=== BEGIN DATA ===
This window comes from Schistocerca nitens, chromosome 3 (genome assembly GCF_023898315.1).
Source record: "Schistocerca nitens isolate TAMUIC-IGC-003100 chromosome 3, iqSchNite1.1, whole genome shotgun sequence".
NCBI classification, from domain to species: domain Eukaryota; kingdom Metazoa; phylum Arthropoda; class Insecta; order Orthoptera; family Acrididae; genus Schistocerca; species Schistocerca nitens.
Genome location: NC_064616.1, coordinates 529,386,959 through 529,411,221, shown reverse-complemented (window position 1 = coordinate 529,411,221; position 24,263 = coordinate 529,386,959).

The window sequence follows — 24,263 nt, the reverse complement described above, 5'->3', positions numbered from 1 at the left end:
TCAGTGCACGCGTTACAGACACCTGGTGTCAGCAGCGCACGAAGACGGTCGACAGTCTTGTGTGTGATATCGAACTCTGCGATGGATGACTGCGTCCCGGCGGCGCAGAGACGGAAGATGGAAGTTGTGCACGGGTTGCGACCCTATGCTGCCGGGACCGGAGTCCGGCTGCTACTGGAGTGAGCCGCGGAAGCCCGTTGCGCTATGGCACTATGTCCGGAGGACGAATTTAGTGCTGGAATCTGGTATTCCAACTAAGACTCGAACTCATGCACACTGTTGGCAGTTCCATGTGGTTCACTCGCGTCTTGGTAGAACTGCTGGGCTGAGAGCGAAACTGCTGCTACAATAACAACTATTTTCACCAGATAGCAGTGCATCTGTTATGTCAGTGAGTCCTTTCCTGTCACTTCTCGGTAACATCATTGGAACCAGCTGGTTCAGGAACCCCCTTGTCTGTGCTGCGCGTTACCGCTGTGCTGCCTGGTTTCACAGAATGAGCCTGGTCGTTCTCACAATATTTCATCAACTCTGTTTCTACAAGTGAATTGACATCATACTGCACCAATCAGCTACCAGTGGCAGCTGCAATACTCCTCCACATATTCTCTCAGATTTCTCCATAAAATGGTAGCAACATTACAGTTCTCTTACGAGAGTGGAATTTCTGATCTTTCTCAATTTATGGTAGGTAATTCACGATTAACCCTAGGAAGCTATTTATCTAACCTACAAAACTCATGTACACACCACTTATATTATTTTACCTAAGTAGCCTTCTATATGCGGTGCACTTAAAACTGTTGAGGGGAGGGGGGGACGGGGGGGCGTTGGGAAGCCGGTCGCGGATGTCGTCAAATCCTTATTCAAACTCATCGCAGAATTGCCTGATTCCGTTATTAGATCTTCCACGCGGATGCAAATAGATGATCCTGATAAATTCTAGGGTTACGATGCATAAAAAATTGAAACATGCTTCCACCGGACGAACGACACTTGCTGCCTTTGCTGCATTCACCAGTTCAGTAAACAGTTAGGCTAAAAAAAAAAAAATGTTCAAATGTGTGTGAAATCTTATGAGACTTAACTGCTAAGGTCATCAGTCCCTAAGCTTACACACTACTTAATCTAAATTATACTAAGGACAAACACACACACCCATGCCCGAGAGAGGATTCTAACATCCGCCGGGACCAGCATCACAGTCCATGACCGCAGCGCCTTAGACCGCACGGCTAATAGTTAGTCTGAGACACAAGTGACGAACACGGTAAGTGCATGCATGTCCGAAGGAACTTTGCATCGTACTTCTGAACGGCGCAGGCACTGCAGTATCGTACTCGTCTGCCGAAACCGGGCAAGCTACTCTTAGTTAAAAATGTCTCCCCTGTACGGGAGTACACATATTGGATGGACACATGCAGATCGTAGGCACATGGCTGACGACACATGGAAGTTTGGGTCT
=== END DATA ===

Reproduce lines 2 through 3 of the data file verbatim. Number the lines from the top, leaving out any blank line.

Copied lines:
Source record: "Schistocerca nitens isolate TAMUIC-IGC-003100 chromosome 3, iqSchNite1.1, whole genome shotgun sequence".
NCBI classification, from domain to species: domain Eukaryota; kingdom Metazoa; phylum Arthropoda; class Insecta; order Orthoptera; family Acrididae; genus Schistocerca; species Schistocerca nitens.